Collier, P. and Venables, A. (2008) “Illusory Revenues: Tariffs in Resource-Rich and Aid-rich Economies”


Precept 9 recommends that government use resource wealth for increasing efficiency and equity in public spending. One hindrance to efficiency in both public and private investment is that in resource rich and low income countries the unit cost of capital goods is higher than global average.  According to Precept 9 a general principle that should be followed therefore is avoiding tariffs on capital goods. The paper by Collier and Venables provides support for this principle, finding that in resource rich economies, tariffs do not generate revenue.


The paper examines the fiscal consequence of tariffs for countries with large resource export and aid revenues. It is found that revenues generated by tariffs are “offset by unrecorded reductions in the real values of resource rents and aid flows, so that the apparent revenues are illusory” (p. 2). Import tariffs raise revenue whilst also reducing domestic purchasing power of revenues from resources or aid. As such, tariffs which appear to be providing government with revenue, often have no effect. They can however prevent export diversification and have a negative effect upon aggregate real income. The authors consider why such tariffs are still adopted; finding that either the true nature of tariffs is opaque or that the transfer of revenue between government accounts converts aid flows into tariff revenue and thus creates revenue free from donor conditionality. Although it is found that illusory revenues are particular to circumstances, the pertinence of the analysis to a particular context is the “sum of resource rents and aid relative to the value of imports” (p. 19).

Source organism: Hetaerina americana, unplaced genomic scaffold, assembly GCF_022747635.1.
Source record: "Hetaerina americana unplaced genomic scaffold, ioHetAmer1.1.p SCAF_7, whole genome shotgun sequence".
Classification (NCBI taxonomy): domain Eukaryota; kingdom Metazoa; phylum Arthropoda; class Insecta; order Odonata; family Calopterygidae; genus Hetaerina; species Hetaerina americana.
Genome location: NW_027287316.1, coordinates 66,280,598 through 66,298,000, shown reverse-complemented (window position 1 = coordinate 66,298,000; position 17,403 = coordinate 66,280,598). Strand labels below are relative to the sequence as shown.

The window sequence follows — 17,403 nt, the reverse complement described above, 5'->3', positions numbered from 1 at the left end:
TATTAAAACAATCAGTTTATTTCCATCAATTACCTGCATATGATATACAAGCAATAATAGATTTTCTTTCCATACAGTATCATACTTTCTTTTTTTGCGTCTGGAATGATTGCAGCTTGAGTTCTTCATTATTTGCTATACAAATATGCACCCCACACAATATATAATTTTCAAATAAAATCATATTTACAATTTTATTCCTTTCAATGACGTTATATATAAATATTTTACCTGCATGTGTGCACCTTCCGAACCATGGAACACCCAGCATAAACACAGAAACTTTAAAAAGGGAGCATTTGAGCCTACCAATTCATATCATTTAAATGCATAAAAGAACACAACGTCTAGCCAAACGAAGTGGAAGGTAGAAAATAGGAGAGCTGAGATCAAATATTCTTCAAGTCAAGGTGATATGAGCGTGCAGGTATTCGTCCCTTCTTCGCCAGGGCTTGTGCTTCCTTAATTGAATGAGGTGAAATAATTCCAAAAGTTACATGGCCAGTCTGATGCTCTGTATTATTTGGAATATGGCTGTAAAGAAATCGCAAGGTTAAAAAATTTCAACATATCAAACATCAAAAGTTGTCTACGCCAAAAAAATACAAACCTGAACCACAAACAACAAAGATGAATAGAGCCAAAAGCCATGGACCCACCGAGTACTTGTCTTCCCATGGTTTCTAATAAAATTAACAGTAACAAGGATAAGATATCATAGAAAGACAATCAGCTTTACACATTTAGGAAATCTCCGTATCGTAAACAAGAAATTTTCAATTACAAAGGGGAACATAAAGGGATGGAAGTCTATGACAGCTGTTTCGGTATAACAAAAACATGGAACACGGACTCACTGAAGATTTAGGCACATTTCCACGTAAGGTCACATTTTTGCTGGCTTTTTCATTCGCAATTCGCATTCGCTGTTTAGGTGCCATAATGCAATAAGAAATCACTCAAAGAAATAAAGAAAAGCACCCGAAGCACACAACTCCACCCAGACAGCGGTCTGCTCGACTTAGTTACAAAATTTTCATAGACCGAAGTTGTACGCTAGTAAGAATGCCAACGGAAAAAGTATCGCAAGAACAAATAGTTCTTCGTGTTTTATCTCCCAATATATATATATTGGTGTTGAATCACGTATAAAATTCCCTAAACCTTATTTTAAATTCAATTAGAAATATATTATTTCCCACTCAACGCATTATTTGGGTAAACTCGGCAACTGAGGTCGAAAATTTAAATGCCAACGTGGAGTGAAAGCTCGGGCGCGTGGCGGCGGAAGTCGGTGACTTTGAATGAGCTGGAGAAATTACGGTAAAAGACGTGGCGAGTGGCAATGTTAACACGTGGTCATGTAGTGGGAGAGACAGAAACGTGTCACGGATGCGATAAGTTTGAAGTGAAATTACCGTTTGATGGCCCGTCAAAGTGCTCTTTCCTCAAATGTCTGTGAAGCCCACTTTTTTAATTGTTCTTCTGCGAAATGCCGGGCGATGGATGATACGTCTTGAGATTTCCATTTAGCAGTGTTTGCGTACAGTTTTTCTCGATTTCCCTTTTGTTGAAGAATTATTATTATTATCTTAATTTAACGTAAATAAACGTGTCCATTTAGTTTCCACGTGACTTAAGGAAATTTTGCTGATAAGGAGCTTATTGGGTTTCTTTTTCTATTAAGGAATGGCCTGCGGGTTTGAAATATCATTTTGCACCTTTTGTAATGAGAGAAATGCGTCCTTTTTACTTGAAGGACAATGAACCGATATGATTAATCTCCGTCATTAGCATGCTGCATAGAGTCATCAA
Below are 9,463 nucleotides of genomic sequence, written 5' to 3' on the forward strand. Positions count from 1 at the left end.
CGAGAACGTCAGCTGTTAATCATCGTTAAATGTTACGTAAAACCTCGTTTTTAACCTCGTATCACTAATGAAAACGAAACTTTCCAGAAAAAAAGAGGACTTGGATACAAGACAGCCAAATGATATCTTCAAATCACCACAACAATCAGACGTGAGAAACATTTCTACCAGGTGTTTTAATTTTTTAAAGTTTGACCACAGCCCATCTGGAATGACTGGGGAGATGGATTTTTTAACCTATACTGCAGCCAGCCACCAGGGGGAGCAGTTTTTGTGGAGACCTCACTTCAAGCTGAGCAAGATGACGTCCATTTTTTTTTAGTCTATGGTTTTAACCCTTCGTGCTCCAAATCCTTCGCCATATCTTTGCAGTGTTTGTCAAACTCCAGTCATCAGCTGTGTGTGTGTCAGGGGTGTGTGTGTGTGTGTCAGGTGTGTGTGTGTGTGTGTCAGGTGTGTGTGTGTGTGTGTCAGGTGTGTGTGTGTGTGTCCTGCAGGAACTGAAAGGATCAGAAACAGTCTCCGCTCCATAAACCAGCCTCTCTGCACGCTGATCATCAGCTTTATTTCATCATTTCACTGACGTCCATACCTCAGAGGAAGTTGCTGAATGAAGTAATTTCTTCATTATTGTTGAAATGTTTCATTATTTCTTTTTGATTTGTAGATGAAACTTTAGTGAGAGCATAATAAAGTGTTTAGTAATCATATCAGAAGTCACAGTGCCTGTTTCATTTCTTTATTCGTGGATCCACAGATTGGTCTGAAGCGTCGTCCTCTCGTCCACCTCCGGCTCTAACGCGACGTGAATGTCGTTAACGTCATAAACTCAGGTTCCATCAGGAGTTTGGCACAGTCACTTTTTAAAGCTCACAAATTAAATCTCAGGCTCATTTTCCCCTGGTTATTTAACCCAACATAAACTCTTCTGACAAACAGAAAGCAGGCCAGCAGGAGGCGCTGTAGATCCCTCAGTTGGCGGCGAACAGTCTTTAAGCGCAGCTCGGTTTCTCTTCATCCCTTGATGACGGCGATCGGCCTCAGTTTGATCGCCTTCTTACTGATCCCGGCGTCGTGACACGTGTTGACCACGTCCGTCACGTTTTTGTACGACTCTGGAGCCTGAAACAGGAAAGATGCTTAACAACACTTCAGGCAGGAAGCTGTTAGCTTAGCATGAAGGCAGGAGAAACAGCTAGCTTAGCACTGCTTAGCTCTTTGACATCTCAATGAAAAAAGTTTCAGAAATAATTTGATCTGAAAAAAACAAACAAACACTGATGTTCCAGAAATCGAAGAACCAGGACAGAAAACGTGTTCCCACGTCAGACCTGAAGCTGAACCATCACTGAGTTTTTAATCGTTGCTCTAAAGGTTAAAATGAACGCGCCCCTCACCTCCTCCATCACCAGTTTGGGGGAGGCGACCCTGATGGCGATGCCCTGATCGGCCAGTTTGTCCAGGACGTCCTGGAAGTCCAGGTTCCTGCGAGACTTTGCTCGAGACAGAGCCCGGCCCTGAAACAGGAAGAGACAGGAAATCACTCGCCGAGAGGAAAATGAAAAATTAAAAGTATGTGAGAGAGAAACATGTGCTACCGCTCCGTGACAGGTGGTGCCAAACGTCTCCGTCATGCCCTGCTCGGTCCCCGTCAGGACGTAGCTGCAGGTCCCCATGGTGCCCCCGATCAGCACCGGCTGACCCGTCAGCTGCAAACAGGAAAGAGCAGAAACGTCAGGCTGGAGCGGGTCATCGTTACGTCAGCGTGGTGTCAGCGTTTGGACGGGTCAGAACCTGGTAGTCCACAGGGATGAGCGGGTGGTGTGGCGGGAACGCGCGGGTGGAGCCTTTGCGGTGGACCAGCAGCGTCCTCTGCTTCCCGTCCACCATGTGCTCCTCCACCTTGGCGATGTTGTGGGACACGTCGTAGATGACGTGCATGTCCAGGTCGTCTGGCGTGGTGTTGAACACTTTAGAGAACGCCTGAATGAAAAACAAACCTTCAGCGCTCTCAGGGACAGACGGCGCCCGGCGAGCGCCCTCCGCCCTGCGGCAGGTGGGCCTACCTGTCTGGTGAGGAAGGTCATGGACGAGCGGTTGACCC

Access the report here.